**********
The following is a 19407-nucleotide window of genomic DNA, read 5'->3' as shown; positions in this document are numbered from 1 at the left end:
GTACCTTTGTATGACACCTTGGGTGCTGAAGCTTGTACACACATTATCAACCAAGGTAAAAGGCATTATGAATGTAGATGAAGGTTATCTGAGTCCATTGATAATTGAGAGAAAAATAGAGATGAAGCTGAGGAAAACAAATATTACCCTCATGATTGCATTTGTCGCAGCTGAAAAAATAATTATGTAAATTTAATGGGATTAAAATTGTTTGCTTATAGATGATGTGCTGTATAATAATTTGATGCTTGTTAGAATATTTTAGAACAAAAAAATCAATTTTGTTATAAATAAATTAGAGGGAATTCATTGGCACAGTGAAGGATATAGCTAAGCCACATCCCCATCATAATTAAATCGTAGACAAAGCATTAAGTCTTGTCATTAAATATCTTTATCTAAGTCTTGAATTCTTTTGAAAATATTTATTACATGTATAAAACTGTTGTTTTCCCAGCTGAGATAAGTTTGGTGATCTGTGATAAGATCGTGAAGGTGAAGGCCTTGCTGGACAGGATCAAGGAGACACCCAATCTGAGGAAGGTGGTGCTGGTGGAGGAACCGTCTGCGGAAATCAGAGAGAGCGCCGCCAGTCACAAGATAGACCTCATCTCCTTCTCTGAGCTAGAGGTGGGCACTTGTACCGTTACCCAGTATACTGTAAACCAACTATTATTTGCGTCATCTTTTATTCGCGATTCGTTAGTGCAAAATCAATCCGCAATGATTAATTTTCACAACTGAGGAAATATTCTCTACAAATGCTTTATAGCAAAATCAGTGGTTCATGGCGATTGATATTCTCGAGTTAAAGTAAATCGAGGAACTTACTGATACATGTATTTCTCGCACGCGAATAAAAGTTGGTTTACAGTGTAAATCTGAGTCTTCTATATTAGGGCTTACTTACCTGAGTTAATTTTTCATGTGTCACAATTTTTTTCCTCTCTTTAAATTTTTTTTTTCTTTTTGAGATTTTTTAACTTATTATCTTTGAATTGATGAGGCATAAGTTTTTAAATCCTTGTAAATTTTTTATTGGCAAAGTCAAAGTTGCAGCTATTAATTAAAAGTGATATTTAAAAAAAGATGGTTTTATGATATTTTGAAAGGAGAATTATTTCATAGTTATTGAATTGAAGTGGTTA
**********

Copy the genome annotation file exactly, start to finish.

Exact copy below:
The following is a 19407-nucleotide window of genomic DNA, read 5'->3' as shown; positions in this document are numbered from 1 at the left end:
GTACCTTTGTATGACACCTTGGGTGCTGAAGCTTGTACACACATTATCAACCAAGGTAAAAGGCATTATGAATGTAGATGAAGGTTATCTGAGTCCATTGATAATTGAGAGAAAAATAGAGATGAAGCTGAGGAAAACAAATATTACCCTCATGATTGCATTTGTCGCAGCTGAAAAAATAATTATGTAAATTTAATGGGATTAAAATTGTTTGCTTATAGATGATGTGCTGTATAATAATTTGATGCTTGTTAGAATATTTTAGAACAAAAAAATCAATTTTGTTATAAATAAATTAGAGGGAATTCATTGGCACAGTGAAGGATATAGCTAAGCCACATCCCCATCATAATTAAATCGTAGACAAAGCATTAAGTCTTGTCATTAAATATCTTTATCTAAGTCTTGAATTCTTTTGAAAATATTTATTACATGTATAAAACTGTTGTTTTCCCAGCTGAGATAAGTTTGGTGATCTGTGATAAGATCGTGAAGGTGAAGGCCTTGCTGGACAGGATCAAGGAGACACCCAATCTGAGGAAGGTGGTGCTGGTGGAGGAACCGTCTGCGGAAATCAGAGAGAGCGCCGCCAGTCACAAGATAGACCTCATCTCCTTCTCTGAGCTAGAGGTGGGCACTTGTACCGTTACCCAGTATACTGTAAACCAACTATTATTTGCGTCATCTTTTATTCGCGATTCGTTAGTGCAAAATCAATCCGCAATGATTAATTTTCACAACTGAGGAAATATTCTCTACAAATGCTTTATAGCAAAATCAGTGGTTCATGGCGATTGATATTCTCGAGTTAAAGTAAATCGAGGAACTTACTGATACATGTATTTCTCGCACGCGAATAAAAGTTGGTTTACAGTGTAAATCTGAGTCTTCTATATTAGGGCTTACTTACCTGAGTTAATTTTTCATGTGTCACAATTTTTTTCCTCTCTTTAAATTTTTTTTTTCTTTTTGAGATTTTTTAACTTATTATCTTTGAATTGATGAGGCATAAGTTTTTAAATCCTTGTAAATTTTTTATTGGCAAAGTCAAAGTTGCAGCTATTAATTAAAAGTGATATTTAAAAAAAGATGGTTTTATGATATTTTGAAAGGAGAATTATTTCATAGTTATTGAATTGAAGTGGTTA